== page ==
Saturday, August 14, 2010

Looks Like Lake Erie Boat Week May Never Leave The Dock

Last year, Lake Erie Boat Week promoter Janie Vogel ignored, then antagonized the local fast-boat community when they tried to offer her helpful advice on how to stage a major powerboating event. The result? The plan fell through, and the whole shebang was postponed and reset to be held this year.

Over the past year, it appears Vogel licked her wounds but did little else to mend fences and reach out to the many people who would have been willing to help her pull the event off. While she did almost manage to get the APR Powerboat Superleague to stage an event, the lack of any funds to buy insurance and the lack of a volunteer list--which needs to be submitted to the city of Huron for background checks--seems to have put the kabosh on this year's planned event as well. Just over a week ago, Vogel stated that she had to unilaterally cancel the APR tunnelboat race because of a lack of funds.
“I’m left wondering why on earth you would sign an agreement when you don’t have the money,” said Sherron Winer, partner in the Powerboat Superleague. “We’re very disappointed. We were truly looking forward to going to Huron and being able to race there and entertain everyone.”
With some of Boat Week's scheduled events just weeks away--including regattas and other competitions--registration forms are noted as "to come" on the event web site. Press releases claim that the "Fastest Boat on Lake Erie" competition is still set for September 11th, but it remains to be seen if anyone will show up, since Vogel and her efforts have been the target of much criticism on the internet's performance boat message boards. While most boaters quickly welcome the event concept she has put forth, the criticism of her approach, her apparent lack of knowledge about offshore racing and her seeming focus on "money first" turned many potential supporters off. As an example, the "Fastest Boat on Lake Erie" competition requires a $100 entry fee -- with no mention of anything the participant will get in return. Not even a T-Shirt

As an example, I was just reading an email exchange with Vogel from last year. I had offered her some advice on using Twitter to help get the word out, and also offered to do a story on the event and at least exchange some advertising banners. At the time, we had at least 1000 unique visitors to our website every week (no doubt a lot more than her site was getting) but the offer was ignored. She said she was too busy...and noted that I could register as a volunteer if I wanted to help.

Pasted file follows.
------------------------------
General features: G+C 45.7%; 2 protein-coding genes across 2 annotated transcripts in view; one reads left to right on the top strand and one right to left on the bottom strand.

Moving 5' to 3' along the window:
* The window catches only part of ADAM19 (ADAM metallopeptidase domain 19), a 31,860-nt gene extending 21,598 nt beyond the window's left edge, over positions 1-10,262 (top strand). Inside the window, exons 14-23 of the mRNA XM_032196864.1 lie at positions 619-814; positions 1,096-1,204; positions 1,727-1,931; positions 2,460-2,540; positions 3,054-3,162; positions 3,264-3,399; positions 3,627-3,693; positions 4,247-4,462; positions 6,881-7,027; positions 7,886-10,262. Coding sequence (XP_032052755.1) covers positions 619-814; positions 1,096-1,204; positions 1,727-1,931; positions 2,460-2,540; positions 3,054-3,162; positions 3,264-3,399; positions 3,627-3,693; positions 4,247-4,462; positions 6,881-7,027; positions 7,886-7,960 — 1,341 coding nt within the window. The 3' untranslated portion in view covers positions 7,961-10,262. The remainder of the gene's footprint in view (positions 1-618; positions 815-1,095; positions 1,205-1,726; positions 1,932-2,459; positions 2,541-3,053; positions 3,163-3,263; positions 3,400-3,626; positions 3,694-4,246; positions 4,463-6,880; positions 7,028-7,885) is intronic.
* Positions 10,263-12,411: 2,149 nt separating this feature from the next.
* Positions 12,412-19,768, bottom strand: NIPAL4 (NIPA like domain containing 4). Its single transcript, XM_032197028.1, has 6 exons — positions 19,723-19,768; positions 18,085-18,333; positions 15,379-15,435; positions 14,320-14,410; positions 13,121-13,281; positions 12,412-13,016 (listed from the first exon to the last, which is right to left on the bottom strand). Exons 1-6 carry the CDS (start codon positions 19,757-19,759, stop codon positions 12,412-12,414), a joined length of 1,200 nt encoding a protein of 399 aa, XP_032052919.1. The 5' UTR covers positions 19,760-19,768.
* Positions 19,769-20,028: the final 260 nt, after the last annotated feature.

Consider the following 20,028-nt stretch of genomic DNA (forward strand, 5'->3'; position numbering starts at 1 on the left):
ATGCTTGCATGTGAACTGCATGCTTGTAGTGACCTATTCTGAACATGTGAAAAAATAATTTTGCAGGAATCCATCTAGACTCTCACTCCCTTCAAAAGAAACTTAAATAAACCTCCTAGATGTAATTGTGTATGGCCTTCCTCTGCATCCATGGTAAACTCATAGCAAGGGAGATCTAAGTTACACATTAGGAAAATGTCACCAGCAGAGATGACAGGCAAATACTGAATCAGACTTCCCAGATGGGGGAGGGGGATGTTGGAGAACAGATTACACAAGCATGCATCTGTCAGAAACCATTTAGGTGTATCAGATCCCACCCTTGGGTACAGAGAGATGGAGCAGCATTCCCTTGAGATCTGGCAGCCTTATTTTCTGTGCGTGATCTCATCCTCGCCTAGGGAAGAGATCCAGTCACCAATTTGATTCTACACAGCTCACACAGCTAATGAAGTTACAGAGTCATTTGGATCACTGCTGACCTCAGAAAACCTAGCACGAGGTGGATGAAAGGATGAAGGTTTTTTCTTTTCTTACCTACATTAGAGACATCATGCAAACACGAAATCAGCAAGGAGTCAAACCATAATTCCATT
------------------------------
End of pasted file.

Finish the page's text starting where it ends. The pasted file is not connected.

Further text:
Of course, the lack of volunteers proved to be one of her main problems, as many boaters said the work and time commitment she was demanding from volunteers was far too much to expect. A "First 100 Club" of $250 contributors supporters never had more than a handful of members (there are four now) and it appears even some of those people changed their mind. Overall, boaters were left with the impression that Vogel had a "me first" attitude--putting the need to make an immediate profit in front of the concept of slowly building an event over the long term, collaborating with her natural support base, and getting people interested and invested in the event's success.

PHOTO CREDITS: City of Huron

Instead, we're left with another embarrassment for the sport. I often ask myself why there are so many people associated with this sport that are all about money--who will sacrifice the health of powerboat racing so quickly if the opportunity exists to get in line for a fast buck. We've seen it on the business side too, as one of performance boating's more popular offshore websites fell victim to it's organizer's willingness to put on a fake front and scam well-intentioned supporters for money. The thing is, there are a lot of good organizers and boaters out there who know how to work together. They put on good events. They raise money for charity, too.

Maybe this will encourage some local Lake Erie boaters to step forward and put together some ideas on creating an event of this type in the future. Clearly, it wouldn't be too hard to show Vogel the right way to put on a performance boating event...there are plenty of folks out there who would be wiling to sacrifice some work and some time to have some fun. And put the sport first.

2 comments:

Anonymous said...

Janie Vogel is a scam artist from Bay Village..

This is at least her 3rd failed attempt to setup such an event.. seems she's tried twice and failed in Port Clinton and now Huron too.

Somehow I knew it would never happen if she's involved. Hopefully, the authorities can recover the money she's managed to scam from the advertisers to date.

Agreed, she's an embarrassment to the sport.

sandra said...

I saw the beautiful picture taking and more yacht
. Great lake..

Follow [B3] by Email

Search [B3], Links & the web

  © Blogger templates ProBlogger Template by Ourblogtemplates.com 2008

Back to TOP